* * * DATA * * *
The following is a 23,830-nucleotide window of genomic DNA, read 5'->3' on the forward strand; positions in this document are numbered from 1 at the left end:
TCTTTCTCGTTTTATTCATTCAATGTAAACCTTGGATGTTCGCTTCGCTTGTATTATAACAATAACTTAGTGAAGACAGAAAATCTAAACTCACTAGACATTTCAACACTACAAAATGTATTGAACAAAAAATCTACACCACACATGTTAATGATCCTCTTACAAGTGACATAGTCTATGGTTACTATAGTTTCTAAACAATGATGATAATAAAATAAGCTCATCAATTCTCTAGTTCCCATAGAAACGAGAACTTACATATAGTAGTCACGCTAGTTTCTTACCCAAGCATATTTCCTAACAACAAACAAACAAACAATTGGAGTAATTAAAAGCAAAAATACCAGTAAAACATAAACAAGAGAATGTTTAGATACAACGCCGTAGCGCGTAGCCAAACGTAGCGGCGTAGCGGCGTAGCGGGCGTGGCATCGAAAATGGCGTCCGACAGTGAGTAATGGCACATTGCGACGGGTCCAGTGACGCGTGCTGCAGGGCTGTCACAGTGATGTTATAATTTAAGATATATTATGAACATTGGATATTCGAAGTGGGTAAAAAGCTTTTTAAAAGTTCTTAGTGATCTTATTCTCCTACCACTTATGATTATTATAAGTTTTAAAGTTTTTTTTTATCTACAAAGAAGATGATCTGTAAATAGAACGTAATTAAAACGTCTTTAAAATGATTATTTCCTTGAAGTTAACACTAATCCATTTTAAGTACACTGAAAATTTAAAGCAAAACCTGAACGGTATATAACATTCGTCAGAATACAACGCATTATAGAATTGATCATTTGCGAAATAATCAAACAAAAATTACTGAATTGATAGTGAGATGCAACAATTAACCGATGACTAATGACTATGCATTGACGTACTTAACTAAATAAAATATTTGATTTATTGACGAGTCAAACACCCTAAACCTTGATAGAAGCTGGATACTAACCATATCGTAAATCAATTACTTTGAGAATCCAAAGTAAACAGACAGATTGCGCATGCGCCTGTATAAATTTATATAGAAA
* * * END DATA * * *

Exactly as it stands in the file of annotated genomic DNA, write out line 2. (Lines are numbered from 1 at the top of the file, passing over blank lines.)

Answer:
TCTTTCTCGTTTTATTCATTCAATGTAAACCTTGGATGTTCGCTTCGCTTGTATTATAACAATAACTTAGTGAAGACAGAAAATCTAAACTCACTAGACATTTCAACACTACAAAATGTATTGAACAAAAAATCTACACCACACATGTTAATGATCCTCTTACAAGTGACATAGTCTATGGTTACTATAGTTTCTAAACAATGATGATAATAAAATAAGCTCATCAATTCTCTAGTTCCCATAGAAACGAGAACTTACATATAGTAGTCACGCTAGTTTCTTACCCAAGCATATTTCCTAACAACAAACAAACAAACAATTGGAGTAATTAAAAGCAAAAATACCAGTAAAACATAAACAAGAGAATGTTTAGATACAACGCCGTAGCGCGTAGCCAAACGTAGCGGCGTAGCGGCGTAGCGGGCGTGGCATCGAAAATGGCGTCCGACAGTGAGTAATGGCACATTGCGACGGGTCCAGTGACGCGTGCTGCAGGGCTGTCACAGTGATGTTATAATTTAAGATATATTATGAACATTGGATATTCGAAGTGGGTAAAAAGCTTTTTAAAAGTTCTTAGTGATCTTATTCTCCTACCACTTATGATTATTATAAGTTTTAAAGTTTTTTTTTATCTACAAAGAAGATGATCTGTAAATAGAACGTAATTAAAACGTCTTTAAAATGATTATTTCCTTGAAGTTAACACTAATCCATTTTAAGTACACTGAAAATTTAAAGCAAAACCTGAACGGTATATAACATTCGTCAGAATACAACGCATTATAGAATTGATCATTTGCGAAATAATCAAACAAAAATTACTGAATTGATAGTGAGATGCAACAATTAACCGATGACTAATGACTATGCATTGACGTACTTAACTAAATAAAATATTTGATTTATTGACGAGTCAAACACCCTAAACCTTGATAGAAGCTGGATACTAACCATATCGTAAATCAATTACTTTGAGAATCCAAAGTAAACAGACAGATTGCGCATGCGCCTGTATAAATTTATATAGAAA